Why is the American Cancer Society’s congress relevant for Europe?

Last weekend the annual meeting of the American Society for Clinical Oncology (ASCO) took place in Chicago, Illinois. An estimated 40,000 attendees roamed around the congress centre attending scientific sessions, looking at presentations and posters and meeting experts in one of the many on-site cafés. But while the congress could be dubbed as the ‘American’ congress, it is estimated that about half of the attendees were actually internationals, neither living nor working in the USA. And I can attest to large numbers of Europeans there, attending, speaking, presenting, and exchanging knowledge on ways to get us a step closer to curing cancer. Undoubtedly, the American Cancer Society’s congress is interesting for Europeans. Why is that so?

The obvious answer is that science has no borders. The not-so-obvious answer is that scientific research into cancer treatment has moved into more difficult-to-treat disease, the kind of which requires stronger international collaboration if we are to ever find the missing pieces of the puzzle. Look for example into metastatic breast cancer. With no current cure and no definitive prognostic statistics, living with metastatic breast cancer each year isn’t about beating cancer; it’s about finding the right course of treatment that will help patients live to see another day, month or year. The European Parliament acknowledged the particular challenges metastatic breast cancer poses in their recent declaration on the fight against breast cancer in the European Union. The imperative becomes even clearer when faced with the account of a woman living with metastatic breast cancer, like Lori. Researchers are looking into extending and improving the lives of these patients, and are venturing into unchartered scientific areas where the understanding of the disease is low. Working across borders to help these patients overcome the challenge of living with metastatic breast cancer is a must.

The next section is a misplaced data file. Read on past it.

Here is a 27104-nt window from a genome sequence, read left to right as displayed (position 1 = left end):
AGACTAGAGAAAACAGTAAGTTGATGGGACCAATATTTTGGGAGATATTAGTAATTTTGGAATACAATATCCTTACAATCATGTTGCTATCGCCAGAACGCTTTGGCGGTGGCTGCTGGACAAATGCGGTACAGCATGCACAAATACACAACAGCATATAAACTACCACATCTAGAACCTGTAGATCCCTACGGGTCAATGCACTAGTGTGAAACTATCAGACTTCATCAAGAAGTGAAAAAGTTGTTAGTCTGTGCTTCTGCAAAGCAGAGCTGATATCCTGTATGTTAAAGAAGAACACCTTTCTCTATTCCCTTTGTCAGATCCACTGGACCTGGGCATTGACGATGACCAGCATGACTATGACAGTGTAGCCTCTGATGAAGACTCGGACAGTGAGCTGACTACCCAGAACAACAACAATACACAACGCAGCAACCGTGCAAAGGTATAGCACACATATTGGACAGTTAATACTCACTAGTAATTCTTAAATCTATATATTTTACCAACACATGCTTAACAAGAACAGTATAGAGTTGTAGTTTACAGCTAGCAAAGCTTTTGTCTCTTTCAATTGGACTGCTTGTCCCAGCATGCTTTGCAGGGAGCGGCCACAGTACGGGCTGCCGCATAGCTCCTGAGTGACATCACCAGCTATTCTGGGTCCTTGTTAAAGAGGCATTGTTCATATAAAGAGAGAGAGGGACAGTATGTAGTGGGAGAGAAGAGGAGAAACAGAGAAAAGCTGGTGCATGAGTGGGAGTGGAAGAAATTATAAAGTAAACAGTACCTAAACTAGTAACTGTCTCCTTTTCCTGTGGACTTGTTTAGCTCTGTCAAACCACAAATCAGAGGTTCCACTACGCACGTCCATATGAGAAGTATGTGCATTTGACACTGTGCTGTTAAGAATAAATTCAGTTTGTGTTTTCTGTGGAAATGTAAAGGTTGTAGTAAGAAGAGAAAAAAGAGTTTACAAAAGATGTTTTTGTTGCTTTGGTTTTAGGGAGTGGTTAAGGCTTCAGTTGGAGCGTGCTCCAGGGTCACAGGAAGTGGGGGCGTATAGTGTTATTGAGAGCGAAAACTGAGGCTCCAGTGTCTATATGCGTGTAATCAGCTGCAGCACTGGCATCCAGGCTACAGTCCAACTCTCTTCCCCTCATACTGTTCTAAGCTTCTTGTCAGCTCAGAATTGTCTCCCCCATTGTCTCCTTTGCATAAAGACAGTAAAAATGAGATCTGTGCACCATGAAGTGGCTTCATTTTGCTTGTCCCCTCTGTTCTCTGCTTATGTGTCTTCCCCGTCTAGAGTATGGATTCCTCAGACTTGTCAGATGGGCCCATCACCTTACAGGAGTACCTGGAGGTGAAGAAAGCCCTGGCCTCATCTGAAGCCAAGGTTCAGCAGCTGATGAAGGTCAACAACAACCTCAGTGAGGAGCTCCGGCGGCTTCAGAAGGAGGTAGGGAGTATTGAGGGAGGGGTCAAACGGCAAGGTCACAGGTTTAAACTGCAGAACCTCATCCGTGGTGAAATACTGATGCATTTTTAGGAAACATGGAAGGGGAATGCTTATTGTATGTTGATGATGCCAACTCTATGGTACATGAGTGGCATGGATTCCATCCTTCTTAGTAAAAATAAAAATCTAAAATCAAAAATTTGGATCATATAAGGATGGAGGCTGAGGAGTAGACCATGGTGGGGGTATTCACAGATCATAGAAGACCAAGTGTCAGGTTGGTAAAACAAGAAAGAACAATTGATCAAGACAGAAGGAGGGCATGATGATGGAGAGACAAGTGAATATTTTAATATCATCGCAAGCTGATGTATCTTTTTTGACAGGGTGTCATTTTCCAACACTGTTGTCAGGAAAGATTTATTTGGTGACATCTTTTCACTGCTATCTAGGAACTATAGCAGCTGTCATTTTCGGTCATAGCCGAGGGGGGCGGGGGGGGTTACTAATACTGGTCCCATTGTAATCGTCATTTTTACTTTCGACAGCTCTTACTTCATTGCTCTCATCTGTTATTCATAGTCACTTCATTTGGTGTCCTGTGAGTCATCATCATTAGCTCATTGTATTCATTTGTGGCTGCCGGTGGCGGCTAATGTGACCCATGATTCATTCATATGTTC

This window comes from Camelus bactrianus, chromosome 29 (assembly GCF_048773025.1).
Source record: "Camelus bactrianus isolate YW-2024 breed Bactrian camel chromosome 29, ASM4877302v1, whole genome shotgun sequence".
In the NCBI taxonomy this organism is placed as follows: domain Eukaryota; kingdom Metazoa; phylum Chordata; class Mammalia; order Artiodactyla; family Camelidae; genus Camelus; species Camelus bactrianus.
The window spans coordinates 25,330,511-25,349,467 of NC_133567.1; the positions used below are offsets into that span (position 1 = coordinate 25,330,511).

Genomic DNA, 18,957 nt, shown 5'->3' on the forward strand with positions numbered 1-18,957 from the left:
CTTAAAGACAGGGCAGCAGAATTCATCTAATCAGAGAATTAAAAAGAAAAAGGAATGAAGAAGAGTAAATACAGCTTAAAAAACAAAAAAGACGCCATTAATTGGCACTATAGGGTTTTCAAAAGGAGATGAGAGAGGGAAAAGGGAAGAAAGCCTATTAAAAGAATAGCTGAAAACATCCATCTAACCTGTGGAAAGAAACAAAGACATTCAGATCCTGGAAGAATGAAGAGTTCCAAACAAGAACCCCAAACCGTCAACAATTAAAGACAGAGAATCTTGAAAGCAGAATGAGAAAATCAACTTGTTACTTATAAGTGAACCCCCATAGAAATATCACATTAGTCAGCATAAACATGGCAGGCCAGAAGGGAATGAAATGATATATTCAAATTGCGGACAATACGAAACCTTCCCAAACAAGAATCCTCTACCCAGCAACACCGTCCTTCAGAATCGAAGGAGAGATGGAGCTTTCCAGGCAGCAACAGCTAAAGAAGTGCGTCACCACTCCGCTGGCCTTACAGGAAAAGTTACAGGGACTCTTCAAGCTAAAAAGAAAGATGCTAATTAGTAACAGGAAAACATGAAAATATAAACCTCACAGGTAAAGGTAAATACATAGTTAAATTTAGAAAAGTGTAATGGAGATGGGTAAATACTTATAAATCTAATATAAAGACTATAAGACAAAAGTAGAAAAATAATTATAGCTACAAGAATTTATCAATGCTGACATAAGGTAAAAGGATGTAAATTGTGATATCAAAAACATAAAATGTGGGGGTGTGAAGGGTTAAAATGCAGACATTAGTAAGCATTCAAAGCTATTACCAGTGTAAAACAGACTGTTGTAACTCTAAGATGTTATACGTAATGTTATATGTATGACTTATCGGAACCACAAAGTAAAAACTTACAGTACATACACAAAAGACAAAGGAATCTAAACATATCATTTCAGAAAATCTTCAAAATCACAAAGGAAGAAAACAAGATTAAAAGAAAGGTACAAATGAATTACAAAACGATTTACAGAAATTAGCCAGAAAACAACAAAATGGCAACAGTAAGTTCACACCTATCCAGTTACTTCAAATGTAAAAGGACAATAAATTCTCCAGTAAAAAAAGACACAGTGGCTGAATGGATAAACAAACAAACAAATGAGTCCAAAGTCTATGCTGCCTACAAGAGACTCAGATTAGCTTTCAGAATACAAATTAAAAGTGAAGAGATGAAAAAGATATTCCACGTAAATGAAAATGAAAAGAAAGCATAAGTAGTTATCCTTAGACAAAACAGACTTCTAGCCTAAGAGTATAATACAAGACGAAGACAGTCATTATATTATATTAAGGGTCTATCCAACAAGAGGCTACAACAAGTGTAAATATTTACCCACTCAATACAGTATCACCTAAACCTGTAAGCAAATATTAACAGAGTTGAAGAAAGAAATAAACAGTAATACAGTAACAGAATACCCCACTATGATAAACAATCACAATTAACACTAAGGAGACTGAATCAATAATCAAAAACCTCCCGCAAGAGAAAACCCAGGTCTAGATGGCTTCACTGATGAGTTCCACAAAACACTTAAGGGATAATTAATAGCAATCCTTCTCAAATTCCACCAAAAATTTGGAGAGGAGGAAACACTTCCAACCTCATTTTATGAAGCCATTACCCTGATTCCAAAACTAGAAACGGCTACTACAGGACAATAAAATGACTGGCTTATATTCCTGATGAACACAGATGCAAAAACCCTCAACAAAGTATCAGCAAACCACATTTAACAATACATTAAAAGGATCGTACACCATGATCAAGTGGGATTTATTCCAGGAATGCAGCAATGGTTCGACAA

Another answer is the ever-stronger collaboration between the European and American cancer societies. This year’s ASCO programme included joint sessions with the European Society for Medical Oncology (ESMO), with the European Cancer Organisation (ECCO) and others. This is due to a realization on both sides of the pond that some issues are of shared importance and exchanging knowledge is the best way to go. I attended some of these sessions and it was interesting to see that the similarities in thinking outweigh the differences. The ASCO-ECCO joint session on value-based care was a case in point. Prof Friden, from Sweden, explained how her hospital shifted its measurements from things that matter to the hospital management (e.g. admissions, costs etc.) to things that matter for patients (e.g. how quickly they can return to their normal life) led to more involved patients, more committed physicians and improvement in outcomes.

But my key take-away from this year’s ASCO meeting is that cancer research is fueled by hope. As Dr Richard Gaynor, Senior VP, product development and medical affairs for Lilly Oncology put it: “Cancer research is fuelled by hope. You can’t be a pessimist and be in this field.” This outlook is shared by all of us at Lilly Oncology. Our goal is to give “real hope” to people with cancer through cutting-edge research.